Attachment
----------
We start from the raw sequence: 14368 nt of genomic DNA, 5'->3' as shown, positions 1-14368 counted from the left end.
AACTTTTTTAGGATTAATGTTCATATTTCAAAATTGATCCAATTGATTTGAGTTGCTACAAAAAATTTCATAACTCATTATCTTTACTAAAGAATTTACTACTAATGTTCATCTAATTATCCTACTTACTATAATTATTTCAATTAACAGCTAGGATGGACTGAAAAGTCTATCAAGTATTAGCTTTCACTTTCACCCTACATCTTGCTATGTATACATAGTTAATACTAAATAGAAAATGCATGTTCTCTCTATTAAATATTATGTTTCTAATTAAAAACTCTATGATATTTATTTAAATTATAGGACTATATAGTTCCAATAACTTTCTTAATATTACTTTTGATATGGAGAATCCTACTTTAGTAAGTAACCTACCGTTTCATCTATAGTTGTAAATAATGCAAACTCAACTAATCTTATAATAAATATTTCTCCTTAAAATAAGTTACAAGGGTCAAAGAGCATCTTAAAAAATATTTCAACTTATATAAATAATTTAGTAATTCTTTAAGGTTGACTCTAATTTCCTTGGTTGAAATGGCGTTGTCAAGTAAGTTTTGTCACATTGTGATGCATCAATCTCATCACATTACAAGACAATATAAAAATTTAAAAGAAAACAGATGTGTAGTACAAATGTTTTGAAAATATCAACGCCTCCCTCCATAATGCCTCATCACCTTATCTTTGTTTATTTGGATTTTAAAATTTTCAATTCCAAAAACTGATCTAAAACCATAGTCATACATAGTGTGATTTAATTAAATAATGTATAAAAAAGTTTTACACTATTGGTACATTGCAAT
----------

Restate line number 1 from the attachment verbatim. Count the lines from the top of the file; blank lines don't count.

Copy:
We start from the raw sequence: 14368 nt of genomic DNA, 5'->3' as shown, positions 1-14368 counted from the left end.